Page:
|Directed by||Robert Florey|
|Written by||David Boehm|
|Produced by||Darryl F. Zanuck|
|Edited by||Harold McLernon|
|Music by||Leo F. Forbstein|
|Distributed by||Warner Bros.|
Ex-Lady is a 1933 American pre-Code comedy/drama film directed by Robert Florey. The screenplay by David Boehm is a remake of the Barbara Stanwyck film Illicit (1931), both crediting a story (actually a play) by Edith Fitzgerald and Robert Riskin. The film focuses on a pair of lovers, commercial illustrator Helen Bauer (Bette Davis) and advertising writer Don Peterson (Gene Raymond), who have been living together quite happily (in separate apartments) for some time. One night, after hiding in Helen’s bedroom until their party guests have all left, Don announces that he is tired of sneaking around. He wants marriage—and possibly children—and Helen finally agrees, although she is afraid that it will wreck their relationship. Her predictions of trouble—increased by the stresses of opening their own advertising agency—come true, but in the end, with the serendipitous intervention of their perpetually inebriated friend, Van (Frank McHugh), they reconcile and resume the mixed blessings of wedded bliss.
Helen Bauer (Bette Davis) is a glamorous, successful, headstrong, and very liberated New York graphic artist with modern ideas about romance. She is involved with Don Peterson (Gene Raymond) but is not prepared to sacrifice her independence by entering into matrimony. The two agree to wed only to pacify Helen's conventional immigrant father Adolphe (Alphonse Ethier), whose Old World views spur him to condemn their affair. They form a business partnership, but financial problems at their advertising agency put a strain on the marriage and Don begins seeing Peggy Smith (Kay Strozzi), one of his married clients. Convinced it was marriage that disrupted their relationship, Helen suggests they live apart but remain lovers. When Don discovers Helen is dating his business rival, playboy Nick Malvyn (Monroe Owsley), he returns to Peggy, but in reality his heart belongs to his wife. Agreeing their love will help their marriage survive its problems, the two reconcile and settle into domestic bliss.
The plot is unusual for its time in that Helen is not denigrated for her beliefs about marriage and Don is not depicted as being a cad. In addition, although they are sleeping together and unmarried, neither is concerned about the possibility of children, and certain dialog could suggest that they are using birth control.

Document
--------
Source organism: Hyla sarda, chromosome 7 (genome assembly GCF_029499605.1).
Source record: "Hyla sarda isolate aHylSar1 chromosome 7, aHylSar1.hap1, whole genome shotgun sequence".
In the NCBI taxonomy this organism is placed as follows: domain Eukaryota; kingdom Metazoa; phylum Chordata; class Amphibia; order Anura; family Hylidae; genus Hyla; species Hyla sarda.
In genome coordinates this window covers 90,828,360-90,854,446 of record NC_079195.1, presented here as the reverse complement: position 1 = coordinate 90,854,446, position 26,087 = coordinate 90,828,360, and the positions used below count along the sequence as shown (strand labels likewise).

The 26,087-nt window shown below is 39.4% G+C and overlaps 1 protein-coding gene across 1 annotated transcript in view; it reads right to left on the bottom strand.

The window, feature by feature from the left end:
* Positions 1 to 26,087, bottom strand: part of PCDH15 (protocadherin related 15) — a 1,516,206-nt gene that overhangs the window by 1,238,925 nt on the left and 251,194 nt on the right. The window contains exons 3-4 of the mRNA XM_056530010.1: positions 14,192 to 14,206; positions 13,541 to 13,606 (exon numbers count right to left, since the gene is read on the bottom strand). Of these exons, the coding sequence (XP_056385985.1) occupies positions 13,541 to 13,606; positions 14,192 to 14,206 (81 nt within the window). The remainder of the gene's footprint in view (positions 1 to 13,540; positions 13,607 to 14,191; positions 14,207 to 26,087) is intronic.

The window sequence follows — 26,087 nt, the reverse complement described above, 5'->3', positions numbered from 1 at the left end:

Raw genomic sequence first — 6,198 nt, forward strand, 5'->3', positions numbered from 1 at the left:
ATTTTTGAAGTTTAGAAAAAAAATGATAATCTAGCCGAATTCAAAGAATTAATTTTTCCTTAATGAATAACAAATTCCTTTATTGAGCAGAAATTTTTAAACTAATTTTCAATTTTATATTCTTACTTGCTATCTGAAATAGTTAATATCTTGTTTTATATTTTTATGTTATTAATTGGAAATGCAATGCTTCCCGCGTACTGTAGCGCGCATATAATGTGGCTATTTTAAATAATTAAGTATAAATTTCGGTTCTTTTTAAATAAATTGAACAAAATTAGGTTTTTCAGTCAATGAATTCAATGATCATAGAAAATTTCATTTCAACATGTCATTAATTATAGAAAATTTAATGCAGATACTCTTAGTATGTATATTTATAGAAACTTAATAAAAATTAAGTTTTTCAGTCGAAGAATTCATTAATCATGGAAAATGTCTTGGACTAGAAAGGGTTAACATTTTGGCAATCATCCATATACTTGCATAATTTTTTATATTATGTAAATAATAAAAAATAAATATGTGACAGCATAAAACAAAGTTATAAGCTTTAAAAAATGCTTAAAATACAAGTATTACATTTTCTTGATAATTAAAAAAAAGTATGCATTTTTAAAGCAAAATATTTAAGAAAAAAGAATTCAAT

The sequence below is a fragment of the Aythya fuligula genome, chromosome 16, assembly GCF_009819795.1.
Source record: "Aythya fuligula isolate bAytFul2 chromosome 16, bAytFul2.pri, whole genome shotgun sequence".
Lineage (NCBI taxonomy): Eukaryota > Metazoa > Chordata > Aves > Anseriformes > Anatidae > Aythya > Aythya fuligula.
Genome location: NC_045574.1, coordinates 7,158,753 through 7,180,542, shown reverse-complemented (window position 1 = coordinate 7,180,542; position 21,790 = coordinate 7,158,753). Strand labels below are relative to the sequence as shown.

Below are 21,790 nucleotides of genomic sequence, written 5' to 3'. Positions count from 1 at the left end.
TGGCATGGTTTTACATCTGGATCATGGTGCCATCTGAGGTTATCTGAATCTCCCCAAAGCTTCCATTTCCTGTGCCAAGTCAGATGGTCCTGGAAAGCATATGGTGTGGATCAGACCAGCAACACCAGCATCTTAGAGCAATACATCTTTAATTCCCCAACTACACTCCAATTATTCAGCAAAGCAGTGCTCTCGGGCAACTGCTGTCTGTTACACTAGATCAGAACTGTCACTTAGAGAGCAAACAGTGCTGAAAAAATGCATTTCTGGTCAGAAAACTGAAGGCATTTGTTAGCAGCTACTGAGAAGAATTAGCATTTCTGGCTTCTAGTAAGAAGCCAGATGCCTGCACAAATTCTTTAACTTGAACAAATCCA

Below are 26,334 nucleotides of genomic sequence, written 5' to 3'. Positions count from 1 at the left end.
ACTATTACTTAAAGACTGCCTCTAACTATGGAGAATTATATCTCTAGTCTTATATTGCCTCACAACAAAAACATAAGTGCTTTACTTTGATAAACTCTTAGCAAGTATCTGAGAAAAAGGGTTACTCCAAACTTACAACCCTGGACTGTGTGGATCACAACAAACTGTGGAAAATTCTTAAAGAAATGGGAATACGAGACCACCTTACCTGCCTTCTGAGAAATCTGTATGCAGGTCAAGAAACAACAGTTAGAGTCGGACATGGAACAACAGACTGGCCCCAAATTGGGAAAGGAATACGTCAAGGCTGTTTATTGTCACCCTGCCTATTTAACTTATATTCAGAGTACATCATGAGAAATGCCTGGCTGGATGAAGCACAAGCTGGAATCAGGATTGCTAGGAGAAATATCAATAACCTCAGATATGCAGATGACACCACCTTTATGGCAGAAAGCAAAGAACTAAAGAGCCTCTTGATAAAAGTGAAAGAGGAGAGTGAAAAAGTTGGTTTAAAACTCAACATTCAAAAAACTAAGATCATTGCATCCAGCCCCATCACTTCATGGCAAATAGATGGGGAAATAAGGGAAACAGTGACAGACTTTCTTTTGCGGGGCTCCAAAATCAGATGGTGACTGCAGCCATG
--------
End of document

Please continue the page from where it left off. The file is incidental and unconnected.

The Warner Bros. film was a remake of the Barbara Stanwyck vehicle Illicit, released two years earlier.
Following the film's release, producer Darryl F. Zanuck resigned from Warners to form his own production company, Twentieth Century Pictures, which eventually merged with Fox to become 20th Century Fox.
The prologue to the 1962 film What Ever Happened to Baby Jane? includes a scene from Ex-Lady as an example of former child star Jane Hudson's failure to achieve screen success as an adult due to her lack of talent.
The New York Times in a contemporary review from 1933, described the film as "an honestly written and truthfully enacted picture of the domestic problems which harass two persons in love with one another".
In contrast, a more recent review in TV Guide called it a "lame little melodrama notable chiefly for being the first film to have Bette Davis' name above the title".
In her 1962 autobiography, Davis expressed her disdain for the film calling it a “piece of junk”. She also stated that the film “was supposed to be provocative and provoked anyone of sensibility to nausea”.
For the film, Davis had been given the Hollywood glamor girl treatment, which she resented for she “wasn’t the type to be glamorized”. She was even more outraged over the marketing campaign for the film which “falsely pictured her as half-naked” on the film's posters, declaring that her shame was only exceeded by her fury. She hated this film and this part of her career so much that she admitted her “conscious tastefully avoided” all memories of this film.
Despite Davis’s dislike of the film, she admittedly had more disgust for Parachute Jumper (1933)
In 2013, the Warner Archive Collection included this film in its DVD box set of Forbidden Hollywood Collection: Volume 7; with The Hatchet Man (1932), Skyscraper Souls (1932), and Employees' Entrance (1933).
According to Warner Bros the film earned $228,000 domestically and $55,000 foreign.
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